Part Balkan, part Mediterranean and rich in Greek, Roman and Ottoman heritage, North Macedonia has a fascinating past and a complex national identity.
Glittering Lake Ohrid and its historic town have etched out a place for North Macedonia on the tourist map, but there is a wealth of natural beauty in this small country.
Dramatic mountains have blissfully quiet walking trails, lakes and riding opportunities. The national parks of Mavrovo, Galičica and Pelister are cultivating some excellent cultural and culinary tourism initiatives; these gorgeous regions are as yet little explored, so if you want to get off the beaten track in Europe – this is the place. Tourist infrastructure is scant, but locals are unfailingly helpful.
Skopje's centre has suffered from a building spree of grotesque faux-neoclassical monuments, buildings and fountains, funded by the previous government. Luckily, its Ottoman old town and buzzing modern areas are untouched and remain charming and authentic.
These are our favorite local haunts, touristy spots, and hidden gems throughout North Macedonia.
Adrift on Lake Prespa, Golem Grad was once the king's summer playground but is now home to wild tortoises, cormorants and pelicans, and perhaps a few ghosts. A settlement endured here from the 4th century BC to the 6th century AD and during medieval times there was a monastery complex. The ruins, birdlife and otherworldly beauty make it well worth exploring. Vila Raskrsnica or Dzani Dimovski (070 678 123), who owns the cafe at Dupeni Beach, organise trips.
Sveti Naum, 29km south of Ohrid, is an imposing sight on a bluff near the Albanian border and a popular day trip from Ohrid. Naum was a contemporary of St Kliment, and their monastery an educational centre. The iconostasis inside the church dates to 1711 and the frescoes to the 19th century; it's well worth paying the fee to enter. Sandy beaches hem the monastery in on two sides and are some of the best places to swim around Lake Ohrid.
This 1974 monument, commemorating the Ilinden Uprising from 1903, is a marvel of Yugoslav architecture and a fantastic example of abstract historic symbolism. Designed by Prilep architects Iskra and Jordan Grabul, and commonly known as Makedonium, this otherworldly globular structure is meant to represent a 15th-century warrior mace. Inside is a series of stained-glass windows and abstract sculptures, each marking a turning point in North Macedonia's history.
This revered 1020 Byzantine monastery is located, fittingly, up in the gods along a track of switchbacks off the Debar road, close to Janče village. Legend attests an icon of Sveti Jovan Bigorski (St John the Baptist) miraculously appeared here, inspiring the monastery's foundation; since then the monastery has been rebuilt often – apparently, the icon has occasionally reappeared too. The complex went into demise during communist rule but has been painstakingly reconstructed and today is as impressive as ever, with some excellent views over Mavrovo's mountains.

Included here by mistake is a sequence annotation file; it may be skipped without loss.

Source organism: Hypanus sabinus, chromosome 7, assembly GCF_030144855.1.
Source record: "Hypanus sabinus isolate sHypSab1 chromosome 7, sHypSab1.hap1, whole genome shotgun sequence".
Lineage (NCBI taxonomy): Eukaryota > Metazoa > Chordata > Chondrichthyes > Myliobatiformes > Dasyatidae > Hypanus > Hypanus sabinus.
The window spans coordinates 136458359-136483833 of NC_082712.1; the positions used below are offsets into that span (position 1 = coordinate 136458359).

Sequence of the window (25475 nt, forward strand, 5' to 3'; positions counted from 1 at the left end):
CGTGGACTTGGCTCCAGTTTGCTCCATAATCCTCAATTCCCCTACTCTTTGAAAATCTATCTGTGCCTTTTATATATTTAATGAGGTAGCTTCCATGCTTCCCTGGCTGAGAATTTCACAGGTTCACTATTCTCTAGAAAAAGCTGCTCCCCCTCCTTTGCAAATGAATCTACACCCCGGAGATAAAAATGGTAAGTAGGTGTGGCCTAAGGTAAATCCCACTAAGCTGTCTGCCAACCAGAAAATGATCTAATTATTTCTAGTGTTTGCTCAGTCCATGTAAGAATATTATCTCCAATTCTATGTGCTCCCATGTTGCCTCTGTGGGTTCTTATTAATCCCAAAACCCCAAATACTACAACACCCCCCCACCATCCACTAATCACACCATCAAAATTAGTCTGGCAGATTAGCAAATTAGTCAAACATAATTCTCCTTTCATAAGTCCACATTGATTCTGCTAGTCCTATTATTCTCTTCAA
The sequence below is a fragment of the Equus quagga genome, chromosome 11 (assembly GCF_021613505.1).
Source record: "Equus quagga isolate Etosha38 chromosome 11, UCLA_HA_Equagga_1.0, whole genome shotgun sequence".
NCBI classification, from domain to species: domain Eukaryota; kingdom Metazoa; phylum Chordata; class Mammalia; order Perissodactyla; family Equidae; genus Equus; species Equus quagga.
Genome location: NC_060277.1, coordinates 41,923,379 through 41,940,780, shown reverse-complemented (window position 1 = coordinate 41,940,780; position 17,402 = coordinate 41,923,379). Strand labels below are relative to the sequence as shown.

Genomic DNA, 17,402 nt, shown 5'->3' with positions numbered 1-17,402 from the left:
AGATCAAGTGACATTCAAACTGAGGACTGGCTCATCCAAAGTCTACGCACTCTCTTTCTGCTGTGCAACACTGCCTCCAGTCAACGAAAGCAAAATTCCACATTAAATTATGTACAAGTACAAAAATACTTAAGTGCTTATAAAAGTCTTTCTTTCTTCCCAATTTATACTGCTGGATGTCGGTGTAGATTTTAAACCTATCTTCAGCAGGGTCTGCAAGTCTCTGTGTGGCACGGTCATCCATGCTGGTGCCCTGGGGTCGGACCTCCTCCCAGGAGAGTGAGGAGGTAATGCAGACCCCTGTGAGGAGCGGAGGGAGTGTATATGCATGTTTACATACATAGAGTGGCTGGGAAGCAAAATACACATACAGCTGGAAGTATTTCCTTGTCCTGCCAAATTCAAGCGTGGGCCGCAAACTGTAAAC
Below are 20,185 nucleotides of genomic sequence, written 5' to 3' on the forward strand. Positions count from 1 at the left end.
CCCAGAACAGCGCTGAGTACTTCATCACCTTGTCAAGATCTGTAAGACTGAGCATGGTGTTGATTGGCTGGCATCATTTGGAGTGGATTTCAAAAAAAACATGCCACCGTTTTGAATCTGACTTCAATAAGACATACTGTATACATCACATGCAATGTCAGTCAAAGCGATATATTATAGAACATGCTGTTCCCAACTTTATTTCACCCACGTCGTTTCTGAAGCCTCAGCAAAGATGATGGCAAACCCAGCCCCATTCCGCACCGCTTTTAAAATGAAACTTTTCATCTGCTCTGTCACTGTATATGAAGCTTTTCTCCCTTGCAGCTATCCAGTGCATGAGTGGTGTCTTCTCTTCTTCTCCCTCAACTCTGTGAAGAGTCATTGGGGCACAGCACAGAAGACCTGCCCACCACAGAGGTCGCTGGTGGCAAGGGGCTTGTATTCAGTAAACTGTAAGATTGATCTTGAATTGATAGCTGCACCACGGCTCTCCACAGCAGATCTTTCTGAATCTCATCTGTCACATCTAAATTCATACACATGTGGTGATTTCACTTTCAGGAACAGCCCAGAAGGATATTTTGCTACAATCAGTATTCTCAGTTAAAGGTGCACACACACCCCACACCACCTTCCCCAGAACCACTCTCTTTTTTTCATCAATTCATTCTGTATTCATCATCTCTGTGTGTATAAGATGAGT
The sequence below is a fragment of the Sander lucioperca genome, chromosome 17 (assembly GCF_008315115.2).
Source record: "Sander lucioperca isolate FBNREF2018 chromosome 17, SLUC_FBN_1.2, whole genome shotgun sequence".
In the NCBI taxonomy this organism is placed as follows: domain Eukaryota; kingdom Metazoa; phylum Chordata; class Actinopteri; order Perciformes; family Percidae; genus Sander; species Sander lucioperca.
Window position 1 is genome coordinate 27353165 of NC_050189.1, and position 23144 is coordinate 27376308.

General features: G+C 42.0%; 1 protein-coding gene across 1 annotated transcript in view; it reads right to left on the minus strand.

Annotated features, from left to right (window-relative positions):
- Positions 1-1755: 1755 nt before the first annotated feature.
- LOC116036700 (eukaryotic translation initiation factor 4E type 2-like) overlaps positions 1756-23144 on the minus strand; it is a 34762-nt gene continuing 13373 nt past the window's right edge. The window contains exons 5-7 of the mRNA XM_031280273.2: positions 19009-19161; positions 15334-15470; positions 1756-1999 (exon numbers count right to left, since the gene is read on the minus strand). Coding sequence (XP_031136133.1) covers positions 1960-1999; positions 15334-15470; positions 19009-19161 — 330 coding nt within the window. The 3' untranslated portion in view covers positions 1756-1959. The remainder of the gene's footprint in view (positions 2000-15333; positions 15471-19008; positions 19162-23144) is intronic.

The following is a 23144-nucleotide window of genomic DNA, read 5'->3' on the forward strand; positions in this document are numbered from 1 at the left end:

A Bronze Age, archaeo-astronomical site, this megalithic observatory sits atop a volcanic hill, at an elevation of 1013m; it's a truly marvellous place. The cracked volcanic rocks were easily shaped for marking the points of the rising sun at the summer and winter solstice, and the spring and autumn equinox. You'll need your own transport to reach Kokino, 19km northeast of Kumanovo: follow the signs for Staro Nagoričane, then for Kokino. The observatory is signposted.
The 13th-century Treskavec Monastery rises from Mt Zlato (1422m), a bare massif replete with imposing twisted rock formations. One doesn't know which is more impressive – the bare granite boulder mountainside or the half-ruined monastery. Vivid frescoes, including a rare depiction of Christ as a boy, line the 14th-century Church of Sveta Bogorodica, built over a 6th-century basilica. Restoration work is slowly progressing, following a fire that ravaged much of the structure.
Propping up the base of Pelister, just 5km from Bitola, the 830m-high mountainside hamlet of Dihovo is a charming spot, surrounded by thick pine forests and rushing mountain streams. The village's proximity to the main access road into the Pelister National Park makes it a popular base for walkers, and locals have shown impressive initiative in developing their traditional community into a pioneering village tourism destination.
This magnificent monument to Prilep's Partisan soldiers who died in WWII is the 1961 work of one of the former Yugoslavia's most brilliant architects, Bogdan Bogdanović, who specialised in mixing up the historical with the antic and celestial. The eight marble monoliths, each between 3m and 5m tall, depict what is thought to be a traditional circle dance, with feminine bodies and double faces representing a continuity between beginnings and ends. Simultaneously modern and ancient, this is a treat.
Saluting the lake from Ohrid's hilltop, Plaošnik is home to the multidomed medieval Church of Sveti Kliment i Pantelejmon, the foundations of a 5th-century basilica and a garden of intricate early Christian flora-and-fauna mosaics. The central church was restored in 2002; though it lacks the ancient wall frescoes of many other Macedonian churches, it is unusual in having glass floor segments revealing the original foundations and framed relics from the medieval church, which dated to the 9th century.